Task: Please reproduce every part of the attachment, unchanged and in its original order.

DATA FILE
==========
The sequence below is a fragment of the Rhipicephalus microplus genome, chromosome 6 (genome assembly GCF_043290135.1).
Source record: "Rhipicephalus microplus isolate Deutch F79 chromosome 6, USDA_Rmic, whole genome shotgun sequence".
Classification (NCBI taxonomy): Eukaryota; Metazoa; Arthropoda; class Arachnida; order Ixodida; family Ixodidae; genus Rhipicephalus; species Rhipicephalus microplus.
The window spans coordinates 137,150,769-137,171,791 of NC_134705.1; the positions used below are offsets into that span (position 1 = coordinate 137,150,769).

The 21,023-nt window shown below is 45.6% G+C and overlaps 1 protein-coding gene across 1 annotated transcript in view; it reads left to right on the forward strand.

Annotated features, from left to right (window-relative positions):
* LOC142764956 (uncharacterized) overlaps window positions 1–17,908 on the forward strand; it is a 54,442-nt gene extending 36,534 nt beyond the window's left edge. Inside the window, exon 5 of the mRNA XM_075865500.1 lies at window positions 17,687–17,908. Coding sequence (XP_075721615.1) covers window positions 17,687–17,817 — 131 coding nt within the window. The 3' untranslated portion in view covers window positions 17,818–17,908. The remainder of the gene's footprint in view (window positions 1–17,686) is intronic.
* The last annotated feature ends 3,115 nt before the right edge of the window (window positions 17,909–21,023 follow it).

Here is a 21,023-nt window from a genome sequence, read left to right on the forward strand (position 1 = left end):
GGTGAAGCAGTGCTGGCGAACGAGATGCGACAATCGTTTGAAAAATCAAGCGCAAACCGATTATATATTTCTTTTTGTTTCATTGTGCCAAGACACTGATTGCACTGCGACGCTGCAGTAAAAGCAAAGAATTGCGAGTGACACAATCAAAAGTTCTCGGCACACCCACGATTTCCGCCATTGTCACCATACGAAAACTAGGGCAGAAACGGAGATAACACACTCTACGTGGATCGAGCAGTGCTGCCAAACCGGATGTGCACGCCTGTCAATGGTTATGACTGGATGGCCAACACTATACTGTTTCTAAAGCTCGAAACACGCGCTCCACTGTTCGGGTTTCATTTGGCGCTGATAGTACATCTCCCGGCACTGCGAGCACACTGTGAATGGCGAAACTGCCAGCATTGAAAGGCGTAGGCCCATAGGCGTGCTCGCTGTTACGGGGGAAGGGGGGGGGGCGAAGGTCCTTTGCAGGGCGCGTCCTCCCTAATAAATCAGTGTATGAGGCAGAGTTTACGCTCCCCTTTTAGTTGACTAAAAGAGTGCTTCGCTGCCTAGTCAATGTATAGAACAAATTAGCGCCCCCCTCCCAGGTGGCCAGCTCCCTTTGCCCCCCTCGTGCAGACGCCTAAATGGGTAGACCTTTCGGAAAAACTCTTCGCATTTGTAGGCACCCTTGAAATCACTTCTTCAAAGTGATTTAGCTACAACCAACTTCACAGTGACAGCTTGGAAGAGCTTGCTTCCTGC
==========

The sequence below is a fragment of the Rhipicephalus microplus genome, chromosome 6 (genome assembly GCF_043290135.1).
Source record: "Rhipicephalus microplus isolate Deutch F79 chromosome 6, USDA_Rmic, whole genome shotgun sequence".
Classification (NCBI taxonomy): Eukaryota; Metazoa; Arthropoda; class Arachnida; order Ixodida; family Ixodidae; genus Rhipicephalus; species Rhipicephalus microplus.
The window spans coordinates 137,150,769-137,171,791 of NC_134705.1; the positions used below are offsets into that span (position 1 = coordinate 137,150,769).

The 21,023-nt window shown below is 45.6% G+C and overlaps 1 protein-coding gene across 1 annotated transcript in view; it reads left to right on the forward strand.

Annotated features, from left to right (window-relative positions):
* LOC142764956 (uncharacterized) overlaps window positions 1–17,908 on the forward strand; it is a 54,442-nt gene extending 36,534 nt beyond the window's left edge. Inside the window, exon 5 of the mRNA XM_075865500.1 lies at window positions 17,687–17,908. Coding sequence (XP_075721615.1) covers window positions 17,687–17,817 — 131 coding nt within the window. The 3' untranslated portion in view covers window positions 17,818–17,908. The remainder of the gene's footprint in view (window positions 1–17,686) is intronic.
* The last annotated feature ends 3,115 nt before the right edge of the window (window positions 17,909–21,023 follow it).

Here is a 21,023-nt window from a genome sequence, read left to right on the forward strand (position 1 = left end):
GGTGAAGCAGTGCTGGCGAACGAGATGCGACAATCGTTTGAAAAATCAAGCGCAAACCGATTATATATTTCTTTTTGTTTCATTGTGCCAAGACACTGATTGCACTGCGACGCTGCAGTAAAAGCAAAGAATTGCGAGTGACACAATCAAAAGTTCTCGGCACACCCACGATTTCCGCCATTGTCACCATACGAAAACTAGGGCAGAAACGGAGATAACACACTCTACGTGGATCGAGCAGTGCTGCCAAACCGGATGTGCACGCCTGTCAATGGTTATGACTGGATGGCCAACACTATACTGTTTCTAAAGCTCGAAACACGCGCTCCACTGTTCGGGTTTCATTTGGCGCTGATAGTACATCTCCCGGCACTGCGAGCACACTGTGAATGGCGAAACTGCCAGCATTGAAAGGCGTAGGCCCATAGGCGTGCTCGCTGTTACGGGGGAAGGGGGGGGGGCGAAGGTCCTTTGCAGGGCGCGTCCTCCCTAATAAATCAGTGTATGAGGCAGAGTTTACGCTCCCCTTTTAGTTGACTAAAAGAGTGCTTCGCTGCCTAGTCAATGTATAGAACAAATTAGCGCCCCCCTCCCAGGTGGCCAGCTCCCTTTGCCCCCCTCGTGCAGACGCCTAAATGGGTAGACCTTTCGGAAAAACTCTTCGCATTTGTAGGCACCCTTGAAATCACTTCTTCAAAGTGATTTAGCTACAACCAACTTCACAGTGACAGCTTGGAAGAGCTTGCTTCCTGC